How does the PE of a Public Company compare with a Private Company – Are Private Companies priced fairly?

How does the PE of a Public Company compare with a Private Company – Are Private Companies priced fairly?

Small Business ValuationI was recently asked about the comparison between the valuation of public companies and small, private companies.  Specifically, the question was, “how does the PE multiple of a large public company compare with the multiple of a small privately-owned company in the Boston area?”

The answer is that the multiples used to value public and small (private) companies are different and comparing them is akin to comparing apples and oranges.  The PE multiple of public companies is a multiple of net earnings, that is, earnings after interest and after taxes have been paid whereas the small company multiple is typically applied on SDE (Sellers Discretionary Earnings), or EBIDTA (Earnings before Interest, Depreciation, Tax, and Amortization).  EBIDTA measures a company’s operating performance without factoring financing, accounting, or tax environments.  And SDE also eliminates owner’s compensation and benefits as owner’s salary is a discretionary expense in the hands of the owner and most small business owners base their compensation and benefits not at fair market value but at a level that minimizes taxes.  (Thus SDE = EBIDTA + Owners Compensation/Benefits).

However, I was intrigued by the question so I did a mathematical exercise to bring these two different measures to parity and see if we could compare the valuation of small companies with their larger publicly traded counterparts.  And through this exercise establish if there was fairness in how the market values small companies.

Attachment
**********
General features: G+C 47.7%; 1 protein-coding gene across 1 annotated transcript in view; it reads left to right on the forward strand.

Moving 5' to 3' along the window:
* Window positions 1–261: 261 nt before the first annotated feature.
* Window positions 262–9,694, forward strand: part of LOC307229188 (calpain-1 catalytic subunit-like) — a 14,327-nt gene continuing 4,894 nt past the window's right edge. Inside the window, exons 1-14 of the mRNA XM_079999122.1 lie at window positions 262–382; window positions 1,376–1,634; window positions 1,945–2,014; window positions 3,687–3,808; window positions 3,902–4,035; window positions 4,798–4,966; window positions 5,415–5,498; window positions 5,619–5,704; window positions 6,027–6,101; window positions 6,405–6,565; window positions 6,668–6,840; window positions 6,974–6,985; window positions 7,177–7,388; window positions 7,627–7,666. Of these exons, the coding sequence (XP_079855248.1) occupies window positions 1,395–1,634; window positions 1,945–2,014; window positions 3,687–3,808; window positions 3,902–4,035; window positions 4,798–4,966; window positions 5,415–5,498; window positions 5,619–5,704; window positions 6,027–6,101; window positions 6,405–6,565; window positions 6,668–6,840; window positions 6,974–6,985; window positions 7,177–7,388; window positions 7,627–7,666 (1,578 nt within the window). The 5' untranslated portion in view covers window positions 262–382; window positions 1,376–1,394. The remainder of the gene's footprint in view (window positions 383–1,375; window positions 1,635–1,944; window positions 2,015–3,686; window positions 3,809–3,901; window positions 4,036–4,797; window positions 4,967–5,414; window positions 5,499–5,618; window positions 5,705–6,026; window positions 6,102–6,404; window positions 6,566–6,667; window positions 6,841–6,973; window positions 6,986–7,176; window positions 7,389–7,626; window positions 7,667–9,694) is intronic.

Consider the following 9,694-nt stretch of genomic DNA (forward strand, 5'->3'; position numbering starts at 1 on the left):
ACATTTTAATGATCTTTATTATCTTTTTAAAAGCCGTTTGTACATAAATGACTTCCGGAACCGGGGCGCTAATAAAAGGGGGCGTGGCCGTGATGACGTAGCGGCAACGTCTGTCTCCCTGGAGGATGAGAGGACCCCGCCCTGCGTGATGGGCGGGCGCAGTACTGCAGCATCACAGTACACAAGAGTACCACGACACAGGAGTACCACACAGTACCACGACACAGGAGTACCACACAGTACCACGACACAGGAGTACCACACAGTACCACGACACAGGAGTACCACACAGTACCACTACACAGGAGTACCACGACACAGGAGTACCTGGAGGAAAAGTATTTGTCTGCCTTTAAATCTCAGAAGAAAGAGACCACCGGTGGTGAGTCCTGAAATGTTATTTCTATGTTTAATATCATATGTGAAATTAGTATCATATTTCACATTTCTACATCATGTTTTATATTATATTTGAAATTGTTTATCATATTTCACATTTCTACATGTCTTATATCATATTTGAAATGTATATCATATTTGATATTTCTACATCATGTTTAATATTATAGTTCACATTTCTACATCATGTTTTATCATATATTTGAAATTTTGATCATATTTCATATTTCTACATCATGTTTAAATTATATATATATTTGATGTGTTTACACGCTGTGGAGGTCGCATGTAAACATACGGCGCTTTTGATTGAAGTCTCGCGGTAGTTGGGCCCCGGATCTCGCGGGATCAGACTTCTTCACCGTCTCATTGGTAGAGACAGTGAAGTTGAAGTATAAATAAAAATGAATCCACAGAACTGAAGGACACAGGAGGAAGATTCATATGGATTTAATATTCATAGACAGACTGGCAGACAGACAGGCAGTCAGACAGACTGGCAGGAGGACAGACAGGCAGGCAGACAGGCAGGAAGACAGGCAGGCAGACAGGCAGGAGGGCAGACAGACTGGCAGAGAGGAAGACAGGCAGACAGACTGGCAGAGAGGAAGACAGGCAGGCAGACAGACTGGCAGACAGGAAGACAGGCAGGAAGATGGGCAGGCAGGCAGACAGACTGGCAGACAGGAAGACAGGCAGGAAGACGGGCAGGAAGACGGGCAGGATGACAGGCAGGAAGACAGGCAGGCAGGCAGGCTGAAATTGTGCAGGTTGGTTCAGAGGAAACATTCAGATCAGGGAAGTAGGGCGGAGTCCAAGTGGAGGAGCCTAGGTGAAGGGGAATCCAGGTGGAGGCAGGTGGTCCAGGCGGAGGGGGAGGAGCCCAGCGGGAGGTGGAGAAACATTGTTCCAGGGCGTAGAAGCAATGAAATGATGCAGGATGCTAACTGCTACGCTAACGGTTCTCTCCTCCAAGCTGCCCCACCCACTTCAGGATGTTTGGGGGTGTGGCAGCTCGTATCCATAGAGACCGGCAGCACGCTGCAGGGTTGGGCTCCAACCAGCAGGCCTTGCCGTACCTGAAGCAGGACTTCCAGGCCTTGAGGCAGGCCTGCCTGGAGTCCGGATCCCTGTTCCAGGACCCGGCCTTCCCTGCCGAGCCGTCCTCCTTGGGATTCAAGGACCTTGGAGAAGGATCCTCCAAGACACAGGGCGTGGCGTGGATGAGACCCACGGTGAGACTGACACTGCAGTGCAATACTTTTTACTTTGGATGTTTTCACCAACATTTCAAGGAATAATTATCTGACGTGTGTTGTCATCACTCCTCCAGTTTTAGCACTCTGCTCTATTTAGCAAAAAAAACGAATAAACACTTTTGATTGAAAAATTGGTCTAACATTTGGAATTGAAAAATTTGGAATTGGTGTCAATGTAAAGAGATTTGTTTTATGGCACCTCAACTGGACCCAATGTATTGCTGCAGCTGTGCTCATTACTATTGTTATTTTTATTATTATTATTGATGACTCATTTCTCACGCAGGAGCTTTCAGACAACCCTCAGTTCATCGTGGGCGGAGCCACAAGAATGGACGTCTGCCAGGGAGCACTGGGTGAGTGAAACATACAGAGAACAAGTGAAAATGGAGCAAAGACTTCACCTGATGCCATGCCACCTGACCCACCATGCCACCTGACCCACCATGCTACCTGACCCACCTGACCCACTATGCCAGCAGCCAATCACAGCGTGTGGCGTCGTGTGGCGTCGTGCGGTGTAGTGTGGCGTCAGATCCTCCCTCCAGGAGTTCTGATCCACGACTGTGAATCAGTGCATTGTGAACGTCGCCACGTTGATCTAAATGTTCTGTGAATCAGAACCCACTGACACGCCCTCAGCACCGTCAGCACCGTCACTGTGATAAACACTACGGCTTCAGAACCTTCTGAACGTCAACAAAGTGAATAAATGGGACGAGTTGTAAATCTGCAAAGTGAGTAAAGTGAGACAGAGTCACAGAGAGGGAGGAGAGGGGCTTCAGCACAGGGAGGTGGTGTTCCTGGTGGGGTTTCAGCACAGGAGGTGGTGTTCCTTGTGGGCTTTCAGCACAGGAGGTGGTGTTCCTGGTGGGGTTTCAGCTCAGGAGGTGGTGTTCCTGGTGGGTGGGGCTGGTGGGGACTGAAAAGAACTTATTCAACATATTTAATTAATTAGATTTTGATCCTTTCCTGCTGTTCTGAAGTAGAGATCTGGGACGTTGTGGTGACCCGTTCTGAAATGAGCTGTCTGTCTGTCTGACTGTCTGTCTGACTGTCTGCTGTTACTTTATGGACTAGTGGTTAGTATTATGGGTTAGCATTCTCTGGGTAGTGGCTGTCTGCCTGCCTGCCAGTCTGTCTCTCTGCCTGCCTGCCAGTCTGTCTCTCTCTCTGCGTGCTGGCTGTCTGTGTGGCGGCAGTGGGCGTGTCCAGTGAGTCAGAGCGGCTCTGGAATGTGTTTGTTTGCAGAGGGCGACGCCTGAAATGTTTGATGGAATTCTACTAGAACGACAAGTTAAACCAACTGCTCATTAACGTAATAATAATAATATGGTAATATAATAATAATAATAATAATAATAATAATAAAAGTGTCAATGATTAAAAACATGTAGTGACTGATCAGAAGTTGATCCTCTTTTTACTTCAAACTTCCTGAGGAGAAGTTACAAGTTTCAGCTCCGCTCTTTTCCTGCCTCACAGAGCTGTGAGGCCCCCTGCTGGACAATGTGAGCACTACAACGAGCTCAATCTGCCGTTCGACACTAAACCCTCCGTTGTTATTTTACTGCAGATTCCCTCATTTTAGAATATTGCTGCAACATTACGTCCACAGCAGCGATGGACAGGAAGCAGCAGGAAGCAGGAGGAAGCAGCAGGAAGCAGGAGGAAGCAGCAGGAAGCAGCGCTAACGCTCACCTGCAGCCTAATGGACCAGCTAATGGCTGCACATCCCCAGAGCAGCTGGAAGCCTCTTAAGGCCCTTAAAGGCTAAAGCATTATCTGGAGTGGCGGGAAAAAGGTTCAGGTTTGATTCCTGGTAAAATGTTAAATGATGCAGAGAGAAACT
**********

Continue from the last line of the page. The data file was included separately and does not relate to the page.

Let’s first consider a typical large cap mature company trading at 25 times earnings (i.e. PE ratio = 25) and valued at $15 billion with $1 billion in net earnings.

Net Earnings $1000M
Earnings before tax (assuming tax at 25%) $1333M
Interest (assuming debt of $10B at 8% rate) $800M
Earnings Before Interest & Tax (EBIT) $2133M


As per the above table, $1B in net earnings translates to approx. $2.1B in EBIT, and with $15B valuation the multiple on EBIT for this large public company comes to around 7 which is close to the multiple on EBIDTA a typical small company gets.  Small companies usually sell for 4 to 6 times EBIDTA, hence, the answer to the question if the market fairly values small companies is – yes.

Let’s look at this question another way.  Small companies generally sell for 4 to 6 times EBIDTA.   As per public data on all companies listed in the United States, average EBIDTA is around 3 times net earnings.  So, a small company valued at 4 to 6 times EBIDTA would translate to 12 to 18 times net earnings.  Generally, large companies have lower risk than a small company due to a broader and more diversified range of customers, suppliers, geographies, and they also tend to have more professional management and a better structure.  One can argue that this risk differential would translate into a higher multiple for large companies, but one can also counter argue that investors in large companies enjoy minority control whereas the buyer of a small company generally enjoys full controlling interest, and this should mean a higher multiple for small companies.

In effect, let’s say these two divergent points nullify each other so we make no adjustment to the multiple one way or the other.  Next, we need to think about Risk due to Marketability or lack thereof.  Investors in public companies can easily liquidate their investments at any time whereas an investment in a private company is illiquid and can take much longer to liquidate.  Hence public companies should enjoy a higher multiple so let’s give it a 33% premium for lower marketability risk.  So, our typical small company that sells for 4 to 6 times earnings translated to 12 to 18 times net earnings is equivalent in risk-reward to a public company trading at a PE Ratio between 16 and 24, which is quite fair.

The best advice for a small business owner in Massachusetts/Rhode Island interested in understanding valuation is to contact a business intermediary who offers a free opinion of value.  For more information on valuation or to set up a complimentary consulting meeting with a Sunbelt business broker in Boston please visit

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